This comedy revolves around the relationships of three middle-aged single siblings, two of whom live together, and takes place during a visit by the third, Masha, who supports them. They discuss their lives and loves, argue, and Masha threatens to sell the house. Some of the show’s elements were derived from works of Anton Chekhov, including several character names, the play’s setting in a cherry orchard, and the theme of the possible loss of an ancestral home. Winner of the 2013 Tony Award for Best Play and the Drama Desk Award for Outstanding Play.
Vanya: Jeremie Korta
Sonia: Deb Richardson
Masha: Claire Squance
Cassandra: Natasia Reinhardt
Nina: Hannah Zmuda
Weaving together songs and literary delights, Oh, Coward! celebrates one of the theatre’s greatest entertainers, Noël Coward. His effervescent music and charming quips combine for an unforgettable evening of the most memorable tunes of the twentieth century. In countless songs, musicals and plays (including the beloved Private Lives and Blithe Spirit), the multi-talented Coward made an indelible mark on the international theatrical landscape with his unique talent to amuse.
Part medical thriller and part domestic drama: Juliana Smithton is a successful neurologist whose life seems to be coming unhinged. Her husband has filed for divorce, her daughter has eloped with a much older man and her own health is in jeopardy. But in this brilliantly crafted work, nothing is as it seems. Piece by piece, a mystery unfolds as fact blurs with fiction, past collides with present and the elusive truth about Juliana boils to the surface.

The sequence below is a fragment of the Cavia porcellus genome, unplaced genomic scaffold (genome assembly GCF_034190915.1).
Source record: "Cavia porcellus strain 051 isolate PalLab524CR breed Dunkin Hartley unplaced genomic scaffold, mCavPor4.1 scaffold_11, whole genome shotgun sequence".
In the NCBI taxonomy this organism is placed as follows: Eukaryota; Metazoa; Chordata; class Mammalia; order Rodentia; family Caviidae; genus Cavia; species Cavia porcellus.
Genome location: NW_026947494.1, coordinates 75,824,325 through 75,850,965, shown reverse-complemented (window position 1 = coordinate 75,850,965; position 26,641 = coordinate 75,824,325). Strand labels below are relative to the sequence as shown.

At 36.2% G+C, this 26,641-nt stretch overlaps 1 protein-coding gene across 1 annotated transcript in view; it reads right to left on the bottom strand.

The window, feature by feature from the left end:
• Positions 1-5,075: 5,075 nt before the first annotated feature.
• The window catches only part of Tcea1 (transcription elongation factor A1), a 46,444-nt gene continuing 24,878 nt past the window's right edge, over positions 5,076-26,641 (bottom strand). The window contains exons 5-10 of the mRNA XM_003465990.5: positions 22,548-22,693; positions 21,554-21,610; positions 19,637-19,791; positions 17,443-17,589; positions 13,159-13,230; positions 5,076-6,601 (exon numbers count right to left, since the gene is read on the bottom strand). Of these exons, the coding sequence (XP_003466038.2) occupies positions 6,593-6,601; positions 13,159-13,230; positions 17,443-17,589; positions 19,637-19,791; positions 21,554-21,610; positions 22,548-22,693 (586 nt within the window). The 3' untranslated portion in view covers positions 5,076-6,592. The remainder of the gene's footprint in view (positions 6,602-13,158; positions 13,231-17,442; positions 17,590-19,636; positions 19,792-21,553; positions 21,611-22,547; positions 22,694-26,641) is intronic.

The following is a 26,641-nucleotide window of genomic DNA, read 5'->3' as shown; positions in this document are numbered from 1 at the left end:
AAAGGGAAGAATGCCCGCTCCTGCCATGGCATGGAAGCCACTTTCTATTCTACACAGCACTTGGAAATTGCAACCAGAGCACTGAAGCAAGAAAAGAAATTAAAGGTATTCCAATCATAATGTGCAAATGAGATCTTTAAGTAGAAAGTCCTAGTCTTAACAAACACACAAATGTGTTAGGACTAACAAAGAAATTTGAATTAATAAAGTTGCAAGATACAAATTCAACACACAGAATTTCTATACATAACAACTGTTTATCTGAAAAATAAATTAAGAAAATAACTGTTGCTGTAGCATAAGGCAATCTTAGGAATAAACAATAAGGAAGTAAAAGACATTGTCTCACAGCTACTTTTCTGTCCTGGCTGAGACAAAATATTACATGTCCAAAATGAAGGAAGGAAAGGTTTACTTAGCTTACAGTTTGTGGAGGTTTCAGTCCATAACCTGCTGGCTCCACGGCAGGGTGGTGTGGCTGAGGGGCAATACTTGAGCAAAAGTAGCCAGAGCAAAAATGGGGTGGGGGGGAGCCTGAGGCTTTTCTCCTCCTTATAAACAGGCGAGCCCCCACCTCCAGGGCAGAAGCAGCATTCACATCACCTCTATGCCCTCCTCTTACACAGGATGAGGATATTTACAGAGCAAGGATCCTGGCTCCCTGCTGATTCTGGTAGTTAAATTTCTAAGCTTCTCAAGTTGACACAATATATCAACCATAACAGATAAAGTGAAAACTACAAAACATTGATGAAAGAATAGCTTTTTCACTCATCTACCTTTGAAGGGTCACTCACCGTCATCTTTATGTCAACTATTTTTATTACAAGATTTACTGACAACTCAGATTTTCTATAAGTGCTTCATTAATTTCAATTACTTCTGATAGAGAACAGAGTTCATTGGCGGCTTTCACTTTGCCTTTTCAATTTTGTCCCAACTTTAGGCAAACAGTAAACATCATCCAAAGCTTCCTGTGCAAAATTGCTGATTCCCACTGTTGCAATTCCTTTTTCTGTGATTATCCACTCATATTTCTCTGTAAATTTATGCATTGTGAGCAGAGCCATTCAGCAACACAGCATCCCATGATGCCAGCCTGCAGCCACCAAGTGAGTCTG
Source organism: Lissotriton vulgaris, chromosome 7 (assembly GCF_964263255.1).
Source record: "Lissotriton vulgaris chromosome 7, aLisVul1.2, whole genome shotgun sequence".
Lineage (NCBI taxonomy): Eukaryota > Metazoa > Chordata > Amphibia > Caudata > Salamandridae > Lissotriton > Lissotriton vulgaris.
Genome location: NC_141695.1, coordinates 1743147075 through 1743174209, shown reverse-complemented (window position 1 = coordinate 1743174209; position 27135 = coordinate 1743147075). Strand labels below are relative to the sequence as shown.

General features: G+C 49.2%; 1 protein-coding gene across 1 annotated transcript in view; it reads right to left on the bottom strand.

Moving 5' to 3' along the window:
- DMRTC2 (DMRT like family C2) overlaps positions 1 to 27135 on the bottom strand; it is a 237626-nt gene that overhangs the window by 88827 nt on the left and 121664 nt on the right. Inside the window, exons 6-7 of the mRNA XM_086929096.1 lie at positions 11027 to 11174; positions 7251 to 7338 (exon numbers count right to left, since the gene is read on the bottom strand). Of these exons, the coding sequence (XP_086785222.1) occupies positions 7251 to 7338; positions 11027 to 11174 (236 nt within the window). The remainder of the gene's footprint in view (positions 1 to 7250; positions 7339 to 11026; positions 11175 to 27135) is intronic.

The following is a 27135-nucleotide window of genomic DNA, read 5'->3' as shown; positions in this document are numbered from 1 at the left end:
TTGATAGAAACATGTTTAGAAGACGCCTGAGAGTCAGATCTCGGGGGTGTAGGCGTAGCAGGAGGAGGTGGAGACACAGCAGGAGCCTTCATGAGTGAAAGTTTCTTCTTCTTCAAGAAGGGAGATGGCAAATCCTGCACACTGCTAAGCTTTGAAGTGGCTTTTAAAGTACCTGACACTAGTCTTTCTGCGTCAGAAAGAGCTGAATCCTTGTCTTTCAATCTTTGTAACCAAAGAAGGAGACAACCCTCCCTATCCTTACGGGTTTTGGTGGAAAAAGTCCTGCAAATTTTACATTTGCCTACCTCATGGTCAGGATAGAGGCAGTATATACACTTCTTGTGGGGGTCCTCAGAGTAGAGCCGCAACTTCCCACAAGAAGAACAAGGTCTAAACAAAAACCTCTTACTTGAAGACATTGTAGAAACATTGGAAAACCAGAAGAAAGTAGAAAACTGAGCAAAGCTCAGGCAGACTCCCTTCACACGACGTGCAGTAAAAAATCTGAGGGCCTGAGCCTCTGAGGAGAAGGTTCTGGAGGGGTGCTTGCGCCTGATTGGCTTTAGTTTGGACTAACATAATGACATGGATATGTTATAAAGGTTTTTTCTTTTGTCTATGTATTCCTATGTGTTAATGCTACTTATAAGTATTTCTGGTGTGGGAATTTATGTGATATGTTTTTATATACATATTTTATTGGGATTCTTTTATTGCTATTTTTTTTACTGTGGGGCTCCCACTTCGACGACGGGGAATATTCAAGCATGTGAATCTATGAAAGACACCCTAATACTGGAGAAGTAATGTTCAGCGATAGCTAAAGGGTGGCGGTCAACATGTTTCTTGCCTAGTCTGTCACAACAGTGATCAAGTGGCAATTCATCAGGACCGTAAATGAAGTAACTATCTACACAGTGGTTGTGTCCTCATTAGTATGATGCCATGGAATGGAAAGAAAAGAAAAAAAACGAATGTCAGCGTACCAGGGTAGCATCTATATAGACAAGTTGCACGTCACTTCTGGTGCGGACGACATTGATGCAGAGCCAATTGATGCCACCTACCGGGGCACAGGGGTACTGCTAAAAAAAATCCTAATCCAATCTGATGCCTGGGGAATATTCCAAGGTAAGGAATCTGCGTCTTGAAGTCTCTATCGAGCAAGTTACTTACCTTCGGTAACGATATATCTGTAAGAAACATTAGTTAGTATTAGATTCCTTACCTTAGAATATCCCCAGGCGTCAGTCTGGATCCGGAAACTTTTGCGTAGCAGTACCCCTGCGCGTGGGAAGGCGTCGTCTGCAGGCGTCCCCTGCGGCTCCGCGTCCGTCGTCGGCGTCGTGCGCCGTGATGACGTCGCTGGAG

Becca and Howie Corbett have a picture perfect family life in the suburbs of New York until a random, tragic accident takes the life of their four-year old son. Soon after, Becca’s younger, irresponsible sister, Izzy, announces that she is pregnant: there will now be a new child in the family. As Becca and Howie grow apart, Becca’s mother, Nat, badgers Becca about her grieving process, and Jason, the young driver who killed their son, continually shows up to ask forgiveness, the group is on a bumpy road to healing with no road map in sight. Rabbit Hole delves into the complexity of a family navigating deep grief, and learning what it means to live a fruitful life when things fall apart.
This winner of the 1978 Pulitzer Prize for Drama, which originally starred Jessica Tandy and Hume Cronyn and was later revived with Julie Harris and Charles Durning, uses a card game as a metaphor for life. Weller Martin is playing solitaire on the porch of a seedy nursing home. Enter Fonsia Dorsey, a prim, self righteous lady. They discover they both dislike the home and enjoy gin rummy, so they begin to play and to reveal intimate details of their lives. What follows is a witty and compelling exploration of love, loss, bitterness, and desire.
Four Plays by Two Authors Staged by Four Directors.